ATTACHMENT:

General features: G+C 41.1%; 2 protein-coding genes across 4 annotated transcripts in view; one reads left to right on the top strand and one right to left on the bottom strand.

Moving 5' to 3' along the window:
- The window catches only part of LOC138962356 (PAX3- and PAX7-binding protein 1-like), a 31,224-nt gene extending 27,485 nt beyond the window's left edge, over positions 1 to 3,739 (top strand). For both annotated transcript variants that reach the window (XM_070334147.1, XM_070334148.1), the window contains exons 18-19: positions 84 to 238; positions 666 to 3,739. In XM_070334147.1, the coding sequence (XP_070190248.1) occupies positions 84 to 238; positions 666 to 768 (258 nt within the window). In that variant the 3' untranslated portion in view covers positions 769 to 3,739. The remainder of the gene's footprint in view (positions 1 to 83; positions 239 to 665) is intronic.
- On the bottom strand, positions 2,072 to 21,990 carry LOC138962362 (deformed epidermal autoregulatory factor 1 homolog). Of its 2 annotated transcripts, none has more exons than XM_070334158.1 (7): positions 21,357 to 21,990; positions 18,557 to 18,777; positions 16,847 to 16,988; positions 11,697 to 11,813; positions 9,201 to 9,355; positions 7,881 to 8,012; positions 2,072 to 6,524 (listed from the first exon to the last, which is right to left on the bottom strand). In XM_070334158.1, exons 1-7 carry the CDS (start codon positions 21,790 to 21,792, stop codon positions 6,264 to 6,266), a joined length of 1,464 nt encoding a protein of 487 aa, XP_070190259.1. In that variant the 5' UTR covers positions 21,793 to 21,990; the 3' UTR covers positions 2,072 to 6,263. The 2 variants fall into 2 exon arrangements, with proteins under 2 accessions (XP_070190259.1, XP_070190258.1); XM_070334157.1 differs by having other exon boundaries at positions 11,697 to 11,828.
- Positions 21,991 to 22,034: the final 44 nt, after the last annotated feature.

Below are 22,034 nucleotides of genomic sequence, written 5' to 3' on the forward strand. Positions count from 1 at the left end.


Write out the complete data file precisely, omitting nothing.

General features: G+C 41.1%; 2 protein-coding genes across 4 annotated transcripts in view; one reads left to right on the top strand and one right to left on the bottom strand.

Moving 5' to 3' along the window:
- The window catches only part of LOC138962356 (PAX3- and PAX7-binding protein 1-like), a 31,224-nt gene extending 27,485 nt beyond the window's left edge, over positions 1 to 3,739 (top strand). For both annotated transcript variants that reach the window (XM_070334147.1, XM_070334148.1), the window contains exons 18-19: positions 84 to 238; positions 666 to 3,739. In XM_070334147.1, the coding sequence (XP_070190248.1) occupies positions 84 to 238; positions 666 to 768 (258 nt within the window). In that variant the 3' untranslated portion in view covers positions 769 to 3,739. The remainder of the gene's footprint in view (positions 1 to 83; positions 239 to 665) is intronic.
- On the bottom strand, positions 2,072 to 21,990 carry LOC138962362 (deformed epidermal autoregulatory factor 1 homolog). Of its 2 annotated transcripts, none has more exons than XM_070334158.1 (7): positions 21,357 to 21,990; positions 18,557 to 18,777; positions 16,847 to 16,988; positions 11,697 to 11,813; positions 9,201 to 9,355; positions 7,881 to 8,012; positions 2,072 to 6,524 (listed from the first exon to the last, which is right to left on the bottom strand). In XM_070334158.1, exons 1-7 carry the CDS (start codon positions 21,790 to 21,792, stop codon positions 6,264 to 6,266), a joined length of 1,464 nt encoding a protein of 487 aa, XP_070190259.1. In that variant the 5' UTR covers positions 21,793 to 21,990; the 3' UTR covers positions 2,072 to 6,263. The 2 variants fall into 2 exon arrangements, with proteins under 2 accessions (XP_070190259.1, XP_070190258.1); XM_070334157.1 differs by having other exon boundaries at positions 11,697 to 11,828.
- Positions 21,991 to 22,034: the final 44 nt, after the last annotated feature.

Below are 22,034 nucleotides of genomic sequence, written 5' to 3' on the forward strand. Positions count from 1 at the left end.